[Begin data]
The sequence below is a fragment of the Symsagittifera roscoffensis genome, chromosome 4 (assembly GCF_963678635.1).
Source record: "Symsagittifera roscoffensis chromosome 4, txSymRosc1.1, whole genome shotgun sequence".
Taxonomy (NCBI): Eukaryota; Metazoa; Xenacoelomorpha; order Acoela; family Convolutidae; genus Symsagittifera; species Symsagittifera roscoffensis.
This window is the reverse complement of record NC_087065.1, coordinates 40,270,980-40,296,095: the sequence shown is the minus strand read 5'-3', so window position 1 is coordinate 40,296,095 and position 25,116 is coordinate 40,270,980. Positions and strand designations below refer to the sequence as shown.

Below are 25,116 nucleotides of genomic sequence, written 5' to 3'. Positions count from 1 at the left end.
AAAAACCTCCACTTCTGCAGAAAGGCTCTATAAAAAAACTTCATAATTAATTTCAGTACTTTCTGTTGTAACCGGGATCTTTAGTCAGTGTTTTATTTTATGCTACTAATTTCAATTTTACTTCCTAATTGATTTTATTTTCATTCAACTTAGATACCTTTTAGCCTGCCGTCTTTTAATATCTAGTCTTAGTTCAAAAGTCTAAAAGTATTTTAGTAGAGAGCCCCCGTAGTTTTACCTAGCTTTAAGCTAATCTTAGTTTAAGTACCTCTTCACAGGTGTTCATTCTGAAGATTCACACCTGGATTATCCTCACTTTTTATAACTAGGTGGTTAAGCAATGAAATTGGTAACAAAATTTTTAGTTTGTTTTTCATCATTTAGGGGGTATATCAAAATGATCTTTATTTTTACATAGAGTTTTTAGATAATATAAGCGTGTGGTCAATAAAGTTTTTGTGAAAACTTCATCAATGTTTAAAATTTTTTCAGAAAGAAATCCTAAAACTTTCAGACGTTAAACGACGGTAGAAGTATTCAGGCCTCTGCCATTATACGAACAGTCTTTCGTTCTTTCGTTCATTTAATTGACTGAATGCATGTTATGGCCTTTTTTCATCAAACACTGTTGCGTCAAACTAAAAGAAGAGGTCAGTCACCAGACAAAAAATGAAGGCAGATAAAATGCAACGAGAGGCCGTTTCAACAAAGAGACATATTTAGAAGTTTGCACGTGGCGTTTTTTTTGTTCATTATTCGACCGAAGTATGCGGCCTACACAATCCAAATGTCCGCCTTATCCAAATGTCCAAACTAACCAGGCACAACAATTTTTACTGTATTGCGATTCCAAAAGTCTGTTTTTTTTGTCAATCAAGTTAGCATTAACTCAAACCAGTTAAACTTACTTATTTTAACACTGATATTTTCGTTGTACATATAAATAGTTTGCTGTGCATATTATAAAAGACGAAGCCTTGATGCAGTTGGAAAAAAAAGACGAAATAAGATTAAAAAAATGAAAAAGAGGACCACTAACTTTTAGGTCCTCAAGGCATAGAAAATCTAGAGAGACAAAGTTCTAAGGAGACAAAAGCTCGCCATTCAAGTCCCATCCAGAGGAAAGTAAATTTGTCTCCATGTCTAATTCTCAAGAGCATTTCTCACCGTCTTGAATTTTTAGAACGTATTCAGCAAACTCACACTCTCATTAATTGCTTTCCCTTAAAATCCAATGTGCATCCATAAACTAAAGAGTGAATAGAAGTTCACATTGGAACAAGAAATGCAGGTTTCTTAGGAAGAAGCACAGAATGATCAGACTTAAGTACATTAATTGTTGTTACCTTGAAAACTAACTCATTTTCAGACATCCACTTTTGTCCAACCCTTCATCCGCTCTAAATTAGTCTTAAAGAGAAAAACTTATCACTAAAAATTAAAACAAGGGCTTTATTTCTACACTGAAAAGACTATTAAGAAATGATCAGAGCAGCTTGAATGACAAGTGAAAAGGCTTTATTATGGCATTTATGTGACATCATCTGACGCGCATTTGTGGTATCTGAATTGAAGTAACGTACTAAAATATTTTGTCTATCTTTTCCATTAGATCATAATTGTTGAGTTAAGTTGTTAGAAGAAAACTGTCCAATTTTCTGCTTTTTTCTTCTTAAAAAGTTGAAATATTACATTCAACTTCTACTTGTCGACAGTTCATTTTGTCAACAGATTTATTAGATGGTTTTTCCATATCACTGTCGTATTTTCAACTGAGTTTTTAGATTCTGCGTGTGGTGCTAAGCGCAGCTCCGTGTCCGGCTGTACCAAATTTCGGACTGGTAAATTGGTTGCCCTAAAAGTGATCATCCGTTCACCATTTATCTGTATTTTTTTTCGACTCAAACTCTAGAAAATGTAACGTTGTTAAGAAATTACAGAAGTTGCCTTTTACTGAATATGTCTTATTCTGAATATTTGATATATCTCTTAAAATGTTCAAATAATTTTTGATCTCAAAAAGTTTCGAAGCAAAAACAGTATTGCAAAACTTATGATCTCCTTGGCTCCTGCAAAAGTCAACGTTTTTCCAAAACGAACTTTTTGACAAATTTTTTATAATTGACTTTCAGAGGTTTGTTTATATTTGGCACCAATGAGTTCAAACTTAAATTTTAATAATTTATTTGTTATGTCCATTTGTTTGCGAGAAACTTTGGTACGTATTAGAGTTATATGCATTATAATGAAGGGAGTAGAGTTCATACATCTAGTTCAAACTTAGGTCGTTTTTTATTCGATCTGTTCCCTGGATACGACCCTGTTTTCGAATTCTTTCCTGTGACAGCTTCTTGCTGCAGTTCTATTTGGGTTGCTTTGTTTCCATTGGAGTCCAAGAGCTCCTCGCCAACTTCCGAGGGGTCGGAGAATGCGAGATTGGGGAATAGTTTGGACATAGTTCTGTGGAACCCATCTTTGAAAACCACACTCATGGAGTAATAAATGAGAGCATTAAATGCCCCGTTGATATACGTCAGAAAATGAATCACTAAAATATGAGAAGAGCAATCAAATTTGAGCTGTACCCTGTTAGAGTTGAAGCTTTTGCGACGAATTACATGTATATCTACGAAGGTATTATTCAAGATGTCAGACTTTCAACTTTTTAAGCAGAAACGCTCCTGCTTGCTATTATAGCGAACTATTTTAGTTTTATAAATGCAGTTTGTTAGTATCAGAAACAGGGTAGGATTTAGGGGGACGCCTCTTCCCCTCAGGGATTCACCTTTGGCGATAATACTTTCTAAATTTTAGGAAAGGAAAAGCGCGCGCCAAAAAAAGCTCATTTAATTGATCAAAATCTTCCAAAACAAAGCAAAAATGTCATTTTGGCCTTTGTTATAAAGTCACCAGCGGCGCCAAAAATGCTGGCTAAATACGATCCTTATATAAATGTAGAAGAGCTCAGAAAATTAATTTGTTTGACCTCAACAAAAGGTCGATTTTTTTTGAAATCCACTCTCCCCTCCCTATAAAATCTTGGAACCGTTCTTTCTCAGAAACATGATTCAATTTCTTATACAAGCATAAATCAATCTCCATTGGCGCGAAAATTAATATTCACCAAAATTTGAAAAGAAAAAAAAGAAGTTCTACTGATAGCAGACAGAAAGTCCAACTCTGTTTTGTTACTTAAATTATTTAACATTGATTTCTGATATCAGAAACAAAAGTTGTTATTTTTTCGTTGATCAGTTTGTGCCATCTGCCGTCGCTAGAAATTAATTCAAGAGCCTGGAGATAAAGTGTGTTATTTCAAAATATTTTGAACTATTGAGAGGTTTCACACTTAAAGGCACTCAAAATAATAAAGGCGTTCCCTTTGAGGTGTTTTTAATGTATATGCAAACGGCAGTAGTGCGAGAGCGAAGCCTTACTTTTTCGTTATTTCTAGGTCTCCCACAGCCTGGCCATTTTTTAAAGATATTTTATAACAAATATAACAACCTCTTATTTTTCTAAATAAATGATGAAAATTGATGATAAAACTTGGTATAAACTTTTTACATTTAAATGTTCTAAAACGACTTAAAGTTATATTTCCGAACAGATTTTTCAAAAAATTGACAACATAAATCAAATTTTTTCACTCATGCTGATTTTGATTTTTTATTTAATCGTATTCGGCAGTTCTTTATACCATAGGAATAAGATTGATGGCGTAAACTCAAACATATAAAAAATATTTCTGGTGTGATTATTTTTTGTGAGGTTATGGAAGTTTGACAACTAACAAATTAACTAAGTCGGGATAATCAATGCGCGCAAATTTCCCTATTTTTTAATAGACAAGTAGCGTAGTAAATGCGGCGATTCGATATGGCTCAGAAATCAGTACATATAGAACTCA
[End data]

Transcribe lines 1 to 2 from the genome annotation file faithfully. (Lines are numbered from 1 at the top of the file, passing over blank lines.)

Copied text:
The sequence below is a fragment of the Symsagittifera roscoffensis genome, chromosome 4 (assembly GCF_963678635.1).
Source record: "Symsagittifera roscoffensis chromosome 4, txSymRosc1.1, whole genome shotgun sequence".